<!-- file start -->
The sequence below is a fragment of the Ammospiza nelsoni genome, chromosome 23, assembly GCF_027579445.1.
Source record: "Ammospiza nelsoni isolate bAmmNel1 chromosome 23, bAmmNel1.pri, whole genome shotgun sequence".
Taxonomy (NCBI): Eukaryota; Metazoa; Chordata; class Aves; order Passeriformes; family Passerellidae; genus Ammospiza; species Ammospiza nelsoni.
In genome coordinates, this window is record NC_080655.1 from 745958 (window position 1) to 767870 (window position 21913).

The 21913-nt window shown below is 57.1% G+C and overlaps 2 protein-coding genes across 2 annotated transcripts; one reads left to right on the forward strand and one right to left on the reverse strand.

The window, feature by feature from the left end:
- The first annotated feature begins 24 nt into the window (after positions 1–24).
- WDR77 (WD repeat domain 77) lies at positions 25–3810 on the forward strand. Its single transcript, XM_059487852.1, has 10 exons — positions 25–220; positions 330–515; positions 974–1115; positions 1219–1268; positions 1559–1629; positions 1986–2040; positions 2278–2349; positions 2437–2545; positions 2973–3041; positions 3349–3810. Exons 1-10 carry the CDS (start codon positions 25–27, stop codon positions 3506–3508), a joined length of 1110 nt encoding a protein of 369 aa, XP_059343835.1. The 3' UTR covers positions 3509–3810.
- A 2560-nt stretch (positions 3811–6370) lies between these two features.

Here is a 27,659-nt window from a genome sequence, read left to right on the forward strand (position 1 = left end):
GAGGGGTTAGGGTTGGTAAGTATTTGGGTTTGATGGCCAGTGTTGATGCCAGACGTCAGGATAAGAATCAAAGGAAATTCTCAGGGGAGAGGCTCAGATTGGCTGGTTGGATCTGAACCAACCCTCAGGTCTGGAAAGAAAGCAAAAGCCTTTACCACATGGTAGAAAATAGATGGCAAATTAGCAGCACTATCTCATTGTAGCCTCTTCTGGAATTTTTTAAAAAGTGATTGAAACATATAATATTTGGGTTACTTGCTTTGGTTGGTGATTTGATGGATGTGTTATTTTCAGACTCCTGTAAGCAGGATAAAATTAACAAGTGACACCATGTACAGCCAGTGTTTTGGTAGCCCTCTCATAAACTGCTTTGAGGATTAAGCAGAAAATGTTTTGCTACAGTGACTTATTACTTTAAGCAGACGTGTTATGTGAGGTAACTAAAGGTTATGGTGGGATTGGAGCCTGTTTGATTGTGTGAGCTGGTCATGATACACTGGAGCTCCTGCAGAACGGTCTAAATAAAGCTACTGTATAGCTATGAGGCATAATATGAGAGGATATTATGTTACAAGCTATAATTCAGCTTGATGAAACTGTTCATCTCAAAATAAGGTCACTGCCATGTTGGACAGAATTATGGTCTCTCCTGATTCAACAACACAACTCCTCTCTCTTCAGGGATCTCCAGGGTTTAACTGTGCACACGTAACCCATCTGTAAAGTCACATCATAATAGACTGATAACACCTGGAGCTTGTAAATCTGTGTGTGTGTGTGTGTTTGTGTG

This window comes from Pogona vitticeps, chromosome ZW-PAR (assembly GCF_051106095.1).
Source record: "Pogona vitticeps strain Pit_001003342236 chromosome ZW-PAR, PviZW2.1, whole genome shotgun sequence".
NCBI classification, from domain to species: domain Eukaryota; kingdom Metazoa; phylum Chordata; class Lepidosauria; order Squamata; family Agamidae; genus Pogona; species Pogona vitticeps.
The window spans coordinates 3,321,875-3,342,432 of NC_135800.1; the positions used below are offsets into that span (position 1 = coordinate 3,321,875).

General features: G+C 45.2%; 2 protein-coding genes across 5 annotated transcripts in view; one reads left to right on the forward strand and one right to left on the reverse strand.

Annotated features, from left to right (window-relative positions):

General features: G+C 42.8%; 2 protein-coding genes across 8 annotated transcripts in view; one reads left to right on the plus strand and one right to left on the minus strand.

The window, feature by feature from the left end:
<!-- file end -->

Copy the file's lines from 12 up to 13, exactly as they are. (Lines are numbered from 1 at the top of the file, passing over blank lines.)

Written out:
This window comes from Pogona vitticeps, chromosome ZW-PAR (assembly GCF_051106095.1).
Source record: "Pogona vitticeps strain Pit_001003342236 chromosome ZW-PAR, PviZW2.1, whole genome shotgun sequence".